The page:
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Saturday, April 23, 2011

Strengths Based Leadership - Great Leaders, Teams, and Why People Follow

David A. Zimmer
David A. Zimmer, PMP
Chief Business Strategist
American Eagle Group

Strengths Based Leadership - Great Leaders, Teams, and Why People Follow
Tom Rath and Barry Conchie

I have just started reading this book. As you might be able to tell from my other books, I am on a quest to understand leadership. I am looking to understand my leadership style, as well as, understanding other peoples' styles. I am most curious to learn what my style is, how I can improve it and how I might become more effective. Also, I want to understand other peoples' style so I can learn from them, decide which parts of their styles I want to emulate and learn from their experiences.

So far, this book has talked about different categories of leadership characteristics. I don't have a clue as to mine yet. A special code comes with the book for me to test my style using the StrengthFinders questionnaire. This book uses the data from 40 years of work by the Gallup Organization studying top leaders, interviewing them, and also, talking with the followers of those leaders. It should prove to be an interesting read and study.

I am still reading Tony Dungy's Mentor Leadership. I don't know if that is a term used in this book. I am agreeing with the majority of what Dungy describes in his book. Maybe because it is my leadership style. I like to mentor people. I value people and let them know I am truly interested in them. As such, I form a following of people, a loyalty - not just from them to me, but me to them. That bond has been mentioned in the Strengths Based Leadership book, but again, I don't know my full leadership style yet.

When I finish the book, I'll update my post to let you know my leadership style. What I have found to be refreshing so far is the fact that top leaders know their strengths and leverage them. They don't try to improve their weaknesses, rather, they surround themselves with those people who are strong in those areas. So, the concept of a "fully rounded" leader does not prove out to be correct. Unless, of course, we are describing their waistline.

Epilogue: I have finished reading the book. Very interesting insights about leadership and myself.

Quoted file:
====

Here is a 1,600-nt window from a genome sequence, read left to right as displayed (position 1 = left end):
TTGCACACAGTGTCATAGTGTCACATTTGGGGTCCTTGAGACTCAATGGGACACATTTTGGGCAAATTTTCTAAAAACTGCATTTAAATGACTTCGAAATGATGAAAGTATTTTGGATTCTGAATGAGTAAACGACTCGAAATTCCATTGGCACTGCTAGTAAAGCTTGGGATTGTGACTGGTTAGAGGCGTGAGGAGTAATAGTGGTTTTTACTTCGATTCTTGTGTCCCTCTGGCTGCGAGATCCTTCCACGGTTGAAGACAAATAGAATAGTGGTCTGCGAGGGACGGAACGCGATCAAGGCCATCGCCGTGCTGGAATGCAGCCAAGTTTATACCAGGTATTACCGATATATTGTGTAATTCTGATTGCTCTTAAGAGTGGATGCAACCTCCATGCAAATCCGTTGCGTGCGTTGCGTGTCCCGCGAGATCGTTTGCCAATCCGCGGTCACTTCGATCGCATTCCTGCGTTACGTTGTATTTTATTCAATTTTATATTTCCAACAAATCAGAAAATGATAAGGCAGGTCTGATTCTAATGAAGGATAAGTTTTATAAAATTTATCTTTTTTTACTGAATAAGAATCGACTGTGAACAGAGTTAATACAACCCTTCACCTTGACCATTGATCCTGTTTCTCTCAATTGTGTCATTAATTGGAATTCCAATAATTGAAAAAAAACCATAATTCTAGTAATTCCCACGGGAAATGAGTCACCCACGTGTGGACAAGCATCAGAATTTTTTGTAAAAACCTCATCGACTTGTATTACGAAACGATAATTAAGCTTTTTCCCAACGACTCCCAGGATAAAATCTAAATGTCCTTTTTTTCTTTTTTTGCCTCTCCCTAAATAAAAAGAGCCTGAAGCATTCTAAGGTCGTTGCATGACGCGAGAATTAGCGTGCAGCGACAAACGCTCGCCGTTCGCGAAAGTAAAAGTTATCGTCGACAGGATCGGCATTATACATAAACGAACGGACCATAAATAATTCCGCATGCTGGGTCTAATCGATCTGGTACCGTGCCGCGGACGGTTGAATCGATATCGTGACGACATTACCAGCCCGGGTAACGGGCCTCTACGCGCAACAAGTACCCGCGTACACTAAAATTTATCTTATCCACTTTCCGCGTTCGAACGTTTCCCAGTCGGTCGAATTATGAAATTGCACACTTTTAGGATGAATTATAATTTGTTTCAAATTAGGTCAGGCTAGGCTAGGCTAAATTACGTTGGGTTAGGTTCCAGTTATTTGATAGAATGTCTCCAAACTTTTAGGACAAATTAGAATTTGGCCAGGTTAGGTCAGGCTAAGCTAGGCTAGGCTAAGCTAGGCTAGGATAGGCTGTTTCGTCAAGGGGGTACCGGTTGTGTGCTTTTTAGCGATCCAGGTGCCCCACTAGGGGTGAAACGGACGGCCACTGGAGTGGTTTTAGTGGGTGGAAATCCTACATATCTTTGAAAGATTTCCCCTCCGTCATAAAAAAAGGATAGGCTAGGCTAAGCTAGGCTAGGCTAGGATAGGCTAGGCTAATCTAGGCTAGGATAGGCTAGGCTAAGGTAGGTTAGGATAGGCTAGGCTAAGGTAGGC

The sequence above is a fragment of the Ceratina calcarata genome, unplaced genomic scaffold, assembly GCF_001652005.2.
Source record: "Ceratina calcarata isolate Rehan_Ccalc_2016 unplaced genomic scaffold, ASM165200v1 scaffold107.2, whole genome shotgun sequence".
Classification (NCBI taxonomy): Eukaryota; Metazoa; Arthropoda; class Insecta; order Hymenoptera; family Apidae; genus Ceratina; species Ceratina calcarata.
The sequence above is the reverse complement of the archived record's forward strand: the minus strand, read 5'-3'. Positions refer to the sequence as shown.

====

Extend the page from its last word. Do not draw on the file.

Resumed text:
The book discussed leadership from both the leader’s perspective and the follower’s. As a result, I found it interesting to see what followers really wanted from leaders. They did an extensive study from the follower's perspective, so I feel the information is very relevant. As leaders, we are told our followers want clear vision, decisive decisions, motivation, unwavering direction and great communications. Yet, when they tallied up the data after talking to the followers, they found very different results.

What Followers Want
Followers want, according to the data:

Trust – they want to be able to trust their leaders.They want leaders to say what they're going to do and do what they say. They want a single standard, not something that's special for the leader and the followers can't partake. They want integrity and honesty. What was even more interesting is the matter of broken trust. Leaders can make mistakes. Leaders need to admit their mistakes. But very few leaders can recover from broken trust. For those who do, it is extremely tough. Most leaders never gain their following back from broken trust.

Compassion - followers want compassion. Hey, the leader didn't start out in the leader position. At one point, the leader was in my shoes. They felt the pain of poor leadership, the broken plans, the dreams that died, etc. Somehow, this person broke through and became the leader. I want them to remember what it was like being in the follower's position. Let me know you care about me as a person and not just what I can do for you.